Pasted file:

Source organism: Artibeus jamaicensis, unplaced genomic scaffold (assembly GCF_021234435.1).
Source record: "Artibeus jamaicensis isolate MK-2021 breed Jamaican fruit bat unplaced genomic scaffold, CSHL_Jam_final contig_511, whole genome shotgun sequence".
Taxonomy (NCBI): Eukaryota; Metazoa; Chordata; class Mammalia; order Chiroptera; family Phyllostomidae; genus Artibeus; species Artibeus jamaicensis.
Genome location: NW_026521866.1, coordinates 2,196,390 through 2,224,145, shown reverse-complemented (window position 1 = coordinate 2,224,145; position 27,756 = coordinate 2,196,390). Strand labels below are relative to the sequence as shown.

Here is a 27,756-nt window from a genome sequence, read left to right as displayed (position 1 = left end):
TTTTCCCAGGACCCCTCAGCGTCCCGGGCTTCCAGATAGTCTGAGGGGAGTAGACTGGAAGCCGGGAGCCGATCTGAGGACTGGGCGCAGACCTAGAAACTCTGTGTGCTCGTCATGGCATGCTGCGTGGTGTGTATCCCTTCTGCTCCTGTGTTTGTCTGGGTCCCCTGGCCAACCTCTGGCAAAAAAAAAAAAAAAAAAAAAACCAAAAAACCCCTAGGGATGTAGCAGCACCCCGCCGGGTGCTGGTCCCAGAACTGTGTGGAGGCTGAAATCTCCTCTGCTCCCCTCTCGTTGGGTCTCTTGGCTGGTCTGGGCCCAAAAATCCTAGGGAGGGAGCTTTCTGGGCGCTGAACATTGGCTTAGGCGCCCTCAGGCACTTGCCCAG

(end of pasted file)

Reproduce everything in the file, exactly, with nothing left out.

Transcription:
Source organism: Artibeus jamaicensis, unplaced genomic scaffold (assembly GCF_021234435.1).
Source record: "Artibeus jamaicensis isolate MK-2021 breed Jamaican fruit bat unplaced genomic scaffold, CSHL_Jam_final contig_511, whole genome shotgun sequence".
Taxonomy (NCBI): Eukaryota; Metazoa; Chordata; class Mammalia; order Chiroptera; family Phyllostomidae; genus Artibeus; species Artibeus jamaicensis.
Genome location: NW_026521866.1, coordinates 2,196,390 through 2,224,145, shown reverse-complemented (window position 1 = coordinate 2,224,145; position 27,756 = coordinate 2,196,390). Strand labels below are relative to the sequence as shown.

Here is a 27,756-nt window from a genome sequence, read left to right as displayed (position 1 = left end):
TTTTCCCAGGACCCCTCAGCGTCCCGGGCTTCCAGATAGTCTGAGGGGAGTAGACTGGAAGCCGGGAGCCGATCTGAGGACTGGGCGCAGACCTAGAAACTCTGTGTGCTCGTCATGGCATGCTGCGTGGTGTGTATCCCTTCTGCTCCTGTGTTTGTCTGGGTCCCCTGGCCAACCTCTGGCAAAAAAAAAAAAAAAAAAAAAACCAAAAAACCCCTAGGGATGTAGCAGCACCCCGCCGGGTGCTGGTCCCAGAACTGTGTGGAGGCTGAAATCTCCTCTGCTCCCCTCTCGTTGGGTCTCTTGGCTGGTCTGGGCCCAAAAATCCTAGGGAGGGAGCTTTCTGGGCGCTGAACATTGGCTTAGGCGCCCTCAGGCACTTGCCCAG